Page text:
IN THIS ISSUE:
1. 80% of Americans Got a Tax Cut, But Less Than 20% Know It
2. Many Americans Outraged Over Smaller Income Tax Refunds
3. Rasmussen: Tax Filers Are Slower to Pay This Year
80% of Americans Got a Tax Cut, But Less Than 20% Know It
With the run-up to the 2020 elections already underway, President Donald Trump’s tax cuts have triggered the biggest partisan rift in two decades and could play a big part in whether or not he is re-elected.
According to the latest analysis by the nonpartisan Tax Policy Center, eight in 10 Americans (80%) received tax cuts in 2018 under the new law. Yet several recent polls show that a similar percentage of Americans, over 80%, don’t think they got a tax cut at all.
That’s right: The latest NBCNews/WallStreetJournal poll on this topic found that only 17% of people believe their taxes went down last year. In contrast, 28% believe they pay more, 27% believe they paid about the same and the final 28% are still unsure. Wow!
Among Republicans polled, only one-third (33%) believed they got a tax cut last year. This is a big reason why the tax cuts provided so little tailwind for the GOP in the 2018 midterm elections when Democrats were able to take control of the House of Representatives.
Even among Trump’s core of supporters, only 36% believe they got a tax cut last year; another 36% said their taxes stayed the same; and 6% believe they’re paying more. Unbelievable.
But wait, it gets even worse: Another recent poll, this one by Pew Research, shows the tax cuts remain unpopular politically, meaning that many Americans didn’t want President Trump’s tax cuts in the first place. Pew found that just 36% of Americans approved the tax cuts, while 49% disapproved. Double Wow!!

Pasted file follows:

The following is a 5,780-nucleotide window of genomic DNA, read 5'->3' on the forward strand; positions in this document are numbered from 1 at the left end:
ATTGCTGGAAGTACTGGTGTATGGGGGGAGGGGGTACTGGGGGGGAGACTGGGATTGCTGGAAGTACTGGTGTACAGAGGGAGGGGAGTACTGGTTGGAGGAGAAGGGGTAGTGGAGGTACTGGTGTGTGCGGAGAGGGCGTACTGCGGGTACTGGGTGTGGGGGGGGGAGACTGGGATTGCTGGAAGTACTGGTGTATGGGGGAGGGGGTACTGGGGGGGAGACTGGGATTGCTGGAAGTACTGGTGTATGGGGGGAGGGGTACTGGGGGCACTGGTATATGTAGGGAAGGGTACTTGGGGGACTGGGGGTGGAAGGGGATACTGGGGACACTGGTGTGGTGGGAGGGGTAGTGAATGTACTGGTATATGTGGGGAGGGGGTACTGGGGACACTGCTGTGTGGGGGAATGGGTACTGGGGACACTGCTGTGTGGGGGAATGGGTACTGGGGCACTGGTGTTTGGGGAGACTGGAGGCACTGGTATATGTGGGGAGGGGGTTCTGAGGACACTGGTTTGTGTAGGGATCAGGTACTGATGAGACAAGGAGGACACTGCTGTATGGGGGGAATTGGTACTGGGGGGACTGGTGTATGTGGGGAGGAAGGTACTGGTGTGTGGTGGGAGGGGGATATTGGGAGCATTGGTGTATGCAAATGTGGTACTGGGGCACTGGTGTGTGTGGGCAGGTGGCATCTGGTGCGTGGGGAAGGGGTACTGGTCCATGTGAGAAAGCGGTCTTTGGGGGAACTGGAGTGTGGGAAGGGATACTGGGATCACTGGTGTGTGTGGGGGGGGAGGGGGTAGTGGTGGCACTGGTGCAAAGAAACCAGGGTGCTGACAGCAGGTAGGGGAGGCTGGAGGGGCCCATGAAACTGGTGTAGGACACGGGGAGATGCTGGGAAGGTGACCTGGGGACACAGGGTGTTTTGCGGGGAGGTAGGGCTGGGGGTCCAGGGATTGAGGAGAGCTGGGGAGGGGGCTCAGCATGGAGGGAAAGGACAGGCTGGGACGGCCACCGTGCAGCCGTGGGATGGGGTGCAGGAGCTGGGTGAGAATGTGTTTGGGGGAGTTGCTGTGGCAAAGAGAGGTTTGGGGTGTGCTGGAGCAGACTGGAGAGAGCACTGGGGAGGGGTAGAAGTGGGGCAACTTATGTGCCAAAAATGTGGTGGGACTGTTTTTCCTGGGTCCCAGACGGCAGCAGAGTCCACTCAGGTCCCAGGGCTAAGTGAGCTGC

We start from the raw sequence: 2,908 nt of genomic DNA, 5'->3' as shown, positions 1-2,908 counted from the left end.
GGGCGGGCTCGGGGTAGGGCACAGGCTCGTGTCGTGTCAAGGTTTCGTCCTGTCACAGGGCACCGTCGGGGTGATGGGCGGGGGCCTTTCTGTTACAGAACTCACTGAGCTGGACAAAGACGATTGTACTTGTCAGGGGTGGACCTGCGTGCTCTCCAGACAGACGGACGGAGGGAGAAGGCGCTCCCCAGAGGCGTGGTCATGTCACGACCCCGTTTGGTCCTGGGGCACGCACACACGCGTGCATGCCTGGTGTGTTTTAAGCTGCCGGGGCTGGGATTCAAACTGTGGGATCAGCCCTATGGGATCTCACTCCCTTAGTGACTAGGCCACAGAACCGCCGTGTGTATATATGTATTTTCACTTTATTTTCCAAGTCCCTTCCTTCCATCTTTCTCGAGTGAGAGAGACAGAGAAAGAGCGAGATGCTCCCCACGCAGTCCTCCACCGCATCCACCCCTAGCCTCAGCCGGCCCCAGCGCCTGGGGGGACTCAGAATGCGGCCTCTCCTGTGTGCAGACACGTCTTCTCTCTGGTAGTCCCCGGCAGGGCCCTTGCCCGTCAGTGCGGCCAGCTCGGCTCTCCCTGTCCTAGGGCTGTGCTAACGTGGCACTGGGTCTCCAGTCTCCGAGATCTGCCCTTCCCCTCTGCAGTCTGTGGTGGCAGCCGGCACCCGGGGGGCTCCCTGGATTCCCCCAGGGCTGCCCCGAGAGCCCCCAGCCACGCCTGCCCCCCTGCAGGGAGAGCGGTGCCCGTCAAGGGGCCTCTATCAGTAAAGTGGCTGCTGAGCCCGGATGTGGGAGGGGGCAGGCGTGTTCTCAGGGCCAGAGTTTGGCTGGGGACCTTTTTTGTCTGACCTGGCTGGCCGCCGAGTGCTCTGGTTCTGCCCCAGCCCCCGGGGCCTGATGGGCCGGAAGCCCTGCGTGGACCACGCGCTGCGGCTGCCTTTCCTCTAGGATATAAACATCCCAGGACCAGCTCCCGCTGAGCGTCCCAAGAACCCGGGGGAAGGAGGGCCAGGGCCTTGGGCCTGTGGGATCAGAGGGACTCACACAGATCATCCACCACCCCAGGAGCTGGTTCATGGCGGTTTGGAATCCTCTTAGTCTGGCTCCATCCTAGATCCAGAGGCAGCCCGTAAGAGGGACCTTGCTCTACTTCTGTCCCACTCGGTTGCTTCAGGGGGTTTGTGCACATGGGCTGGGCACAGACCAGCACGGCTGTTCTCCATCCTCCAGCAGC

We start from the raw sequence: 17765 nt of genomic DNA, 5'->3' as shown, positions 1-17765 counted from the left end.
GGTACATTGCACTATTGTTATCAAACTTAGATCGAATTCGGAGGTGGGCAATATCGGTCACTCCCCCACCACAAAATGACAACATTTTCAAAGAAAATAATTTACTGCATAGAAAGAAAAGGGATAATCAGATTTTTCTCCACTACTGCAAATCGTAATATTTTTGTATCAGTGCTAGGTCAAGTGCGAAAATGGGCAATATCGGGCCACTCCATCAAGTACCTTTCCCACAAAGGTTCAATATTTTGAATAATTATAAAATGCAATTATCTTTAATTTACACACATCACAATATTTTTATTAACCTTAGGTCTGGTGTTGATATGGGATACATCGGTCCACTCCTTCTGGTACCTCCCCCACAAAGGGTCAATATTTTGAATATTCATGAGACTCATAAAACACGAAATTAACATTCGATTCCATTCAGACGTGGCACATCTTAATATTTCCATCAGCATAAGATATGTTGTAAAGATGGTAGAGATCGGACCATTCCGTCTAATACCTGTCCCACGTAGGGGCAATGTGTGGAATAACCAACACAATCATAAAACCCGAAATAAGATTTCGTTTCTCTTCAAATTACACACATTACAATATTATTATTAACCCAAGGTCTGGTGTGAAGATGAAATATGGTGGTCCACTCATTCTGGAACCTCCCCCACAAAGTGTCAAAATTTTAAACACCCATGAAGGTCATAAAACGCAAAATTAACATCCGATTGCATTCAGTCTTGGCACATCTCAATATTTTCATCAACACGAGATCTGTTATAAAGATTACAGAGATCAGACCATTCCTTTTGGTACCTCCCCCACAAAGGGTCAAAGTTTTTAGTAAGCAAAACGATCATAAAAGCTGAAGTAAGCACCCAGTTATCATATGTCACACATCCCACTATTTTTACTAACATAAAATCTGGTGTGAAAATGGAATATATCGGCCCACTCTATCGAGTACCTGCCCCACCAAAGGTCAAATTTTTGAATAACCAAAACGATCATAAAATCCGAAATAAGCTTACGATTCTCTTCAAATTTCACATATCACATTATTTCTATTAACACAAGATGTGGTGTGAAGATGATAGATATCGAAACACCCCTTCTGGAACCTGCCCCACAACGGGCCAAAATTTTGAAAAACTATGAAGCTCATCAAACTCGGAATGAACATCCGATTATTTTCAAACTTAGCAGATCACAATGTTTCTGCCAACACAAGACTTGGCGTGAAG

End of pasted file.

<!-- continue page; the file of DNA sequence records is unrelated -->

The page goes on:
In all my years of following politics, I’ve never seen a poll where more Americans (in this case almost half) opposed tax cuts and only just over one-third were in favor.
If you recall, the mainstream media went apoplectic over Trump’s tax cuts, emphasizing over and over that they were nothing more than “tax cuts for the rich.” As the polls discussed above indicate, the public bought it hook, line and sinker.
Based on the Pew poll above and a recent MarketWatch article, the tax code may play into the 2020 election by triggering the biggest partisan rift in two decades.
About 64% of Republicans say the new tax system is very or moderately fair, compared to 32% of Democrats — the lowest level ever recorded. Men, older voters and those lacking a college degree are more likely to favor the Trump tax cuts, but women, younger voters and the college-educated are more likely to be opposed.
Another big factor in the unhappiness over the tax cuts is the slashing of the corporate tax rate from 35% to 21%. Among Democrats, 79% say businesses earn too much profit and opposed the corporate tax cut, compared to only 38% of Republicans who agree.
It wasn’t always that way. Before Trump was elected, partisans on the left and right had a similarly jaundiced view of the US tax code. Gaps between the two parties emerged now and then, but they were never as wide as they are now.